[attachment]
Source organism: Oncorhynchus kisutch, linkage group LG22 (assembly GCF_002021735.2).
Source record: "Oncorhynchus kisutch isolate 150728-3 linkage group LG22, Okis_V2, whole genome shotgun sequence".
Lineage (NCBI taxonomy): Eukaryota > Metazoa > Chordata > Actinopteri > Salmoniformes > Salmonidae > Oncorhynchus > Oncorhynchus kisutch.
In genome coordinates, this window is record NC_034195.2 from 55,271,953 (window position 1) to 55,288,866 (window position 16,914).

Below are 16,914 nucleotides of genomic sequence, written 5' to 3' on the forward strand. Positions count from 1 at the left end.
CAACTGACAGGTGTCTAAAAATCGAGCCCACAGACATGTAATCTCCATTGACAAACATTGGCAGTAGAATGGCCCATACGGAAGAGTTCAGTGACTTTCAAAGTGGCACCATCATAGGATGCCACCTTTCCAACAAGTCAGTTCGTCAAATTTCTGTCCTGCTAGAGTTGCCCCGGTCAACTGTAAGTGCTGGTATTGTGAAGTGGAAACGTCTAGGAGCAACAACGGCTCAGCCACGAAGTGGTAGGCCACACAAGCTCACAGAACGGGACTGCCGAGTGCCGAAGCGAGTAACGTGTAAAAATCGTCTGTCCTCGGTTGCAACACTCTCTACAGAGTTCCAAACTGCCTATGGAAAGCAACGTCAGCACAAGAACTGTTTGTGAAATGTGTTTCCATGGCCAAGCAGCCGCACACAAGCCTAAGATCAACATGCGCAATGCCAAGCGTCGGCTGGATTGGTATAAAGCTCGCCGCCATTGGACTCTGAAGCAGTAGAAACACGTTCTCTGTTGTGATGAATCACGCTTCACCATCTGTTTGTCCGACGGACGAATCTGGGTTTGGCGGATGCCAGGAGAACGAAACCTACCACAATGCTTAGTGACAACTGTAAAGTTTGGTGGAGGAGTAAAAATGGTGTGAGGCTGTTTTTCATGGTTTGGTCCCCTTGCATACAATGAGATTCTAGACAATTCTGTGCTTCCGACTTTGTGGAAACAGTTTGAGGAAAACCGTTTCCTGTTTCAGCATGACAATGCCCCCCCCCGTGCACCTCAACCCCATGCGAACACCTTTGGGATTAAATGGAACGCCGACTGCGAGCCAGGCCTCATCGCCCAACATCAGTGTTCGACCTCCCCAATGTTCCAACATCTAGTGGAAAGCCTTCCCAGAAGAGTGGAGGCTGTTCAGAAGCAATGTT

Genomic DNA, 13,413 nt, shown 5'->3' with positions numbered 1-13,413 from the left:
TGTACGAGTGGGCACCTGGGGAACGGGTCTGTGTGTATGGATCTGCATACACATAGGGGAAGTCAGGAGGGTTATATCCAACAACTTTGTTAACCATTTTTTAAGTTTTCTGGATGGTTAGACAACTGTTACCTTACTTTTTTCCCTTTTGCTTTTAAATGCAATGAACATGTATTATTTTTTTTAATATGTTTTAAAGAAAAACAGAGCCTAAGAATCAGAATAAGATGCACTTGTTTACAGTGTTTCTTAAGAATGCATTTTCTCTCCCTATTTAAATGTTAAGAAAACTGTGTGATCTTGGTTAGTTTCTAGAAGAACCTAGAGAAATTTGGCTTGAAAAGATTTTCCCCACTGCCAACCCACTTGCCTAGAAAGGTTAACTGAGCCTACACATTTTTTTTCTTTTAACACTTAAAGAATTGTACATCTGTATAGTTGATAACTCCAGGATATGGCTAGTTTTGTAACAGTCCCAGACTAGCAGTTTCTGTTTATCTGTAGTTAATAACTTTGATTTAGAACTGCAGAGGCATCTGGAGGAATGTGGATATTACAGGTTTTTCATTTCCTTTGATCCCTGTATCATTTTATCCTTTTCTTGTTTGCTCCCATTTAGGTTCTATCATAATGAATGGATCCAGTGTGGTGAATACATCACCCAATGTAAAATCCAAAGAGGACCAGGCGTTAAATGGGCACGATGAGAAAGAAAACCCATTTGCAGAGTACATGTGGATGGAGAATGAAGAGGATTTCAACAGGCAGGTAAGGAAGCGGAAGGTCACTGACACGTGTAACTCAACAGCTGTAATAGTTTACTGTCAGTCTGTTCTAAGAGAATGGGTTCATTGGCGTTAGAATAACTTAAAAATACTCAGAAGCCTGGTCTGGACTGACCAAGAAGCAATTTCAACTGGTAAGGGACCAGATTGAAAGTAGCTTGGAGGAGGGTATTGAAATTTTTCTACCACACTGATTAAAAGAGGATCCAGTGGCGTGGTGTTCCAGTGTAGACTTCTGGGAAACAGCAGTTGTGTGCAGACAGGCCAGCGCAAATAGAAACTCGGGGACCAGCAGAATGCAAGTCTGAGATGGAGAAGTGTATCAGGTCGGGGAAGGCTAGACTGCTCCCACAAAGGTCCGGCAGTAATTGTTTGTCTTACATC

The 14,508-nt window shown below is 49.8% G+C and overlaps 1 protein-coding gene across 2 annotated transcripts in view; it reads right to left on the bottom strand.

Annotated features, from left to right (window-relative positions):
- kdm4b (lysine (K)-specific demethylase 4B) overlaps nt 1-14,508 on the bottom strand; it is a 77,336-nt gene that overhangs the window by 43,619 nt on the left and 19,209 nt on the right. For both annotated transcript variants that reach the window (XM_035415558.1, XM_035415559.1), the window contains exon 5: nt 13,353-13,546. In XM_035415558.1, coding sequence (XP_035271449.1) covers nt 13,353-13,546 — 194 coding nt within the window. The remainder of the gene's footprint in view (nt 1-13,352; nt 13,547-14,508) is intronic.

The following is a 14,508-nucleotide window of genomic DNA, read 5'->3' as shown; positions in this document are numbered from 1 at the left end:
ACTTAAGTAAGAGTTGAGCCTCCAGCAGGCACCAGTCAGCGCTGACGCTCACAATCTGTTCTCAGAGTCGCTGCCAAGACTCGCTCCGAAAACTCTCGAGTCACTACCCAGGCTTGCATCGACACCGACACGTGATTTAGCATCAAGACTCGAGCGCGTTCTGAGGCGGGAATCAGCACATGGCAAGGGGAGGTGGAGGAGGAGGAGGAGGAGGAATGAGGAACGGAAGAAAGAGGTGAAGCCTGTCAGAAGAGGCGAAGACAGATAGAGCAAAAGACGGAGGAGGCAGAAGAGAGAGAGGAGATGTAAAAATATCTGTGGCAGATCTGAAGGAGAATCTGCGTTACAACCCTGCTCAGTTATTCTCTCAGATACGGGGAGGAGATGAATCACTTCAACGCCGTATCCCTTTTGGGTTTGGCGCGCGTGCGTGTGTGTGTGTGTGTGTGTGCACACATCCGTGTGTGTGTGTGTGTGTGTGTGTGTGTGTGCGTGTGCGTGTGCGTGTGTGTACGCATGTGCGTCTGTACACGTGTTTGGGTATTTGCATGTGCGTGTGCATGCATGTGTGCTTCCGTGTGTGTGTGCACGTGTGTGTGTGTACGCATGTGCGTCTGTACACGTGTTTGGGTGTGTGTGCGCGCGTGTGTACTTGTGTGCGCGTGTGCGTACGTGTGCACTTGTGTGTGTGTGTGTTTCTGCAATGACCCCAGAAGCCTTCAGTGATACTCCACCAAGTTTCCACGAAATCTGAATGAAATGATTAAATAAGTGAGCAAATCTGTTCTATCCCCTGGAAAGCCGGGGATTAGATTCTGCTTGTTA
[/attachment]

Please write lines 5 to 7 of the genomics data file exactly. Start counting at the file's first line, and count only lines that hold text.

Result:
Below are 16,914 nucleotides of genomic sequence, written 5' to 3' on the forward strand. Positions count from 1 at the left end.
CAACTGACAGGTGTCTAAAAATCGAGCCCACAGACATGTAATCTCCATTGACAAACATTGGCAGTAGAATGGCCCATACGGAAGAGTTCAGTGACTTTCAAAGTGGCACCATCATAGGATGCCACCTTTCCAACAAGTCAGTTCGTCAAATTTCTGTCCTGCTAGAGTTGCCCCGGTCAACTGTAAGTGCTGGTATTGTGAAGTGGAAACGTCTAGGAGCAACAACGGCTCAGCCACGAAGTGGTAGGCCACACAAGCTCACAGAACGGGACTGCCGAGTGCCGAAGCGAGTAACGTGTAAAAATCGTCTGTCCTCGGTTGCAACACTCTCTACAGAGTTCCAAACTGCCTATGGAAAGCAACGTCAGCACAAGAACTGTTTGTGAAATGTGTTTCCATGGCCAAGCAGCCGCACACAAGCCTAAGATCAACATGCGCAATGCCAAGCGTCGGCTGGATTGGTATAAAGCTCGCCGCCATTGGACTCTGAAGCAGTAGAAACACGTTCTCTGTTGTGATGAATCACGCTTCACCATCTGTTTGTCCGACGGACGAATCTGGGTTTGGCGGATGCCAGGAGAACGAAACCTACCACAATGCTTAGTGACAACTGTAAAGTTTGGTGGAGGAGTAAAAATGGTGTGAGGCTGTTTTTCATGGTTTGGTCCCCTTGCATACAATGAGATTCTAGACAATTCTGTGCTTCCGACTTTGTGGAAACAGTTTGAGGAAAACCGTTTCCTGTTTCAGCATGACAATGCCCCCCCCCGTGCACCTCAACCCCATGCGAACACCTTTGGGATTAAATGGAACGCCGACTGCGAGCCAGGCCTCATCGCCCAACATCAGTGTTCGACCTCCCCAATGTTCCAACATCTAGTGGAAAGCCTTCCCAGAAGAGTGGAGGCTGTTCAGAAGCAATGTT

Genomic DNA, 13,413 nt, shown 5'->3' with positions numbered 1-13,413 from the left: